Within this environment you’re free to act and move however you wish, there are no set routes forcing you down a narrow path and attempting to dictate the pace of play. Our wider mission here is to raise enough money to fix our ailing vehicle, but how you go about that is up to you. Most obviously, you can hunt a monster that has had a bounty put on its head; conveniently, the bounty value is the precise amount required to fix the vehicle. Alternatively, you can ignore that altogether and simply see which side-quests and activities pop up as you explore.

Everything from chocobo ranches to random encounters against an ill-tempered military to collecting valuables adds to the tapestry of exploration, many of these leading to money in the form of the series’ traditional ‘Gil’ currency. The degree of choice placed on your shoulders stands in stark contrast to the often stifling linearity of Final Fantasy XIII, often to the point where you can’t help but think the approach here has been crafted as a direct counterpoint to criticism levelled at this game. Hopefully the reaction doesn’t push the structure of the game so far into the open-world realm that FFXV loses that sense of well-defined narrative that has become the series most enduring legacy for many of us.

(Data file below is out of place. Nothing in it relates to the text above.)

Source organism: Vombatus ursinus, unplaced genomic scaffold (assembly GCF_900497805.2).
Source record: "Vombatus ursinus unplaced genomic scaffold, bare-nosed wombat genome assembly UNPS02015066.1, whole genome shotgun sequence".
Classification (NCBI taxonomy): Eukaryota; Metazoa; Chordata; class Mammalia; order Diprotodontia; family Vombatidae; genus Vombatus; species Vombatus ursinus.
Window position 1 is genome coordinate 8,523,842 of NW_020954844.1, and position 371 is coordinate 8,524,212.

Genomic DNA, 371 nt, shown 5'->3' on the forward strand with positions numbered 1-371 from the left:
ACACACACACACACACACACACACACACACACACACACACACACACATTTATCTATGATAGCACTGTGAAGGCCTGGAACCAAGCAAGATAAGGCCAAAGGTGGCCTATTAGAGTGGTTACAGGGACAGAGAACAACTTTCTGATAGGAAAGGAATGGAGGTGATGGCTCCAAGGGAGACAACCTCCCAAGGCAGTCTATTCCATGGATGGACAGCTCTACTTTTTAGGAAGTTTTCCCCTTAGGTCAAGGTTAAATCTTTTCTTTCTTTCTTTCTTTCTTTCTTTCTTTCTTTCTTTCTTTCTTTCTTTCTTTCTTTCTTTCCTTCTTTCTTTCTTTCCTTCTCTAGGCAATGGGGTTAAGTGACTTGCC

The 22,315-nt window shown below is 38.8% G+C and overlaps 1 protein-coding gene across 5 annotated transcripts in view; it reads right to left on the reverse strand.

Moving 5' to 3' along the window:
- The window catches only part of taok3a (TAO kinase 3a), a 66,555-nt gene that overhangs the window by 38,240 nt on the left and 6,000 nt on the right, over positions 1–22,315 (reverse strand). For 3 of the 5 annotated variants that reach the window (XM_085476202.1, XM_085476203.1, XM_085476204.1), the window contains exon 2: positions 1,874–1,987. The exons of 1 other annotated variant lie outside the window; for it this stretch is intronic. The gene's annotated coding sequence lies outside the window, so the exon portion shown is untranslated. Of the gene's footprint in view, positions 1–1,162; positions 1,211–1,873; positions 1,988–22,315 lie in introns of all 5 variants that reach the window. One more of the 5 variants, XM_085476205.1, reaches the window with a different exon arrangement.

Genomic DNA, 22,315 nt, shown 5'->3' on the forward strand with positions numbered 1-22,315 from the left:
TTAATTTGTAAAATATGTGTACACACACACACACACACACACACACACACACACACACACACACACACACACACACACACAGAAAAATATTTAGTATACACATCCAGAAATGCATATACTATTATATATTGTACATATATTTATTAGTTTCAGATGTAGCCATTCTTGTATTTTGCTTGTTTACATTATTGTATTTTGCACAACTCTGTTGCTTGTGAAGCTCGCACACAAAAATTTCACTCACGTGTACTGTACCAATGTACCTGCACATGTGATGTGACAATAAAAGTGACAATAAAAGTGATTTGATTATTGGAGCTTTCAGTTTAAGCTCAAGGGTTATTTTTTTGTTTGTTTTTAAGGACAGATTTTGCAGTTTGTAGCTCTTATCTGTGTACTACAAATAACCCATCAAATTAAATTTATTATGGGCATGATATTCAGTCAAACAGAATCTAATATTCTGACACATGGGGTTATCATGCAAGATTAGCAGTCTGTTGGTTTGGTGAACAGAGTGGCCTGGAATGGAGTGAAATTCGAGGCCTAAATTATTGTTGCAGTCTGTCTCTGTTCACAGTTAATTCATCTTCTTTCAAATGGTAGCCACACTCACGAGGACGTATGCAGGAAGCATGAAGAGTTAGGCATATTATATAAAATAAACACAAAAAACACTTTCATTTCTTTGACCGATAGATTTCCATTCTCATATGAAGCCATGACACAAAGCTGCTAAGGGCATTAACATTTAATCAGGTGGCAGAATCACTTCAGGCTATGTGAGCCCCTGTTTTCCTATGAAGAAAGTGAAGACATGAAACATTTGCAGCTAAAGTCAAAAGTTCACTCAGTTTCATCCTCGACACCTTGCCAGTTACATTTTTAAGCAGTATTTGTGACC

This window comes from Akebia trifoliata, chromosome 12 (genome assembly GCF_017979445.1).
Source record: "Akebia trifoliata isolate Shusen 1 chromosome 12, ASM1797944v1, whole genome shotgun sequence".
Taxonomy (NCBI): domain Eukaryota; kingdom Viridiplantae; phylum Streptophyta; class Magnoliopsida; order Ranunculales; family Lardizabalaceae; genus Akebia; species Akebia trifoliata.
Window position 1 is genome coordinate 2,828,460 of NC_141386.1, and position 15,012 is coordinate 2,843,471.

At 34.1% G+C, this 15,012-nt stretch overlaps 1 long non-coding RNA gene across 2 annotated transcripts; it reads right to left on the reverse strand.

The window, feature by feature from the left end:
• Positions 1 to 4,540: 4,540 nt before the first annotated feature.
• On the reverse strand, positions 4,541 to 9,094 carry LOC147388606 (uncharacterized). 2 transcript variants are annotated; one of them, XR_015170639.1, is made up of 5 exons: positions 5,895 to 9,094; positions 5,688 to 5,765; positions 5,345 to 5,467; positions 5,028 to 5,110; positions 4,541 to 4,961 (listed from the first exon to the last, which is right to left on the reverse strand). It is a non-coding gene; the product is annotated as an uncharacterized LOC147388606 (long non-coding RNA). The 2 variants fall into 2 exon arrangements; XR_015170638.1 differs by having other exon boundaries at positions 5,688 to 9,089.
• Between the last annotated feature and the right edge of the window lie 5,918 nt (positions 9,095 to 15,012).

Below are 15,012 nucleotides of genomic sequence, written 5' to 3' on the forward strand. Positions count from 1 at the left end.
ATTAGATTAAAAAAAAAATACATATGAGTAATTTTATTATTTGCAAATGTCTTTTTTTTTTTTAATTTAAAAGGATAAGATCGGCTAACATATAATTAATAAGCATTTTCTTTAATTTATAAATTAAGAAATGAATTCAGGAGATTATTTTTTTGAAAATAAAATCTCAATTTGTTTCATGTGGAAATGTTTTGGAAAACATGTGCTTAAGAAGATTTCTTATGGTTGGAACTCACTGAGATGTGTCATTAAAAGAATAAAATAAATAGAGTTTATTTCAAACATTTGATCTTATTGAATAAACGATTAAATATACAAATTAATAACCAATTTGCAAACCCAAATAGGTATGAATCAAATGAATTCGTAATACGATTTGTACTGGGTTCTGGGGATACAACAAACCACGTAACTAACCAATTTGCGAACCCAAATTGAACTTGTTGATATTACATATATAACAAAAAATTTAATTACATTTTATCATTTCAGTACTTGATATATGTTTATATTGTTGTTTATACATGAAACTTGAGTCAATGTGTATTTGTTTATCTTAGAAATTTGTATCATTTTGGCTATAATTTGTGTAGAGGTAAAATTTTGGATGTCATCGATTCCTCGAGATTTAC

It’s not only ‘what’ you decide to do that matters, either, it’s also ‘when’. In the grandest traditions of the likes of Grand Theft Auto and Skyrim, a full day/night cycle causes light to turn to dark and new enemies come out to play. Night hours sees the world populated by the kinds of beasts that you’re more likely to find hiding in caves and dungeons during the day, a problem that becomes worse when you take into account that navigating solely by torchlight makes it more difficult to avoid potentially dangerous skirmishes.

Finding and resting at camps causes the clock to speed up and your party to awaken at dawn, giving themselves plenty of daylight to operate under. Meals are consumed when at camp, providing you with temporary stat boasts depending on the constituents of your dinner. These ingredients can be sourced from hunting the local wildlife, thus encouraging you to engage in battle rather than simply avoid it.
“Something like 30-40% of the content is designed to please those existing fans, but the remaining content is about taking things in new directions”
Camps are also the only place in which you can level up your party, with all the experience points acquired during the day being banked around the fire and, possibly, resulting in your team waking up with new skills learned and better stats applied. It’s presently unclear to what extent you can customise your party’s levelling-up path, but we do know that new gear, items and weapons can be equipped in whatever combination you desire (so long as you’ve hit the appropriate character level/s).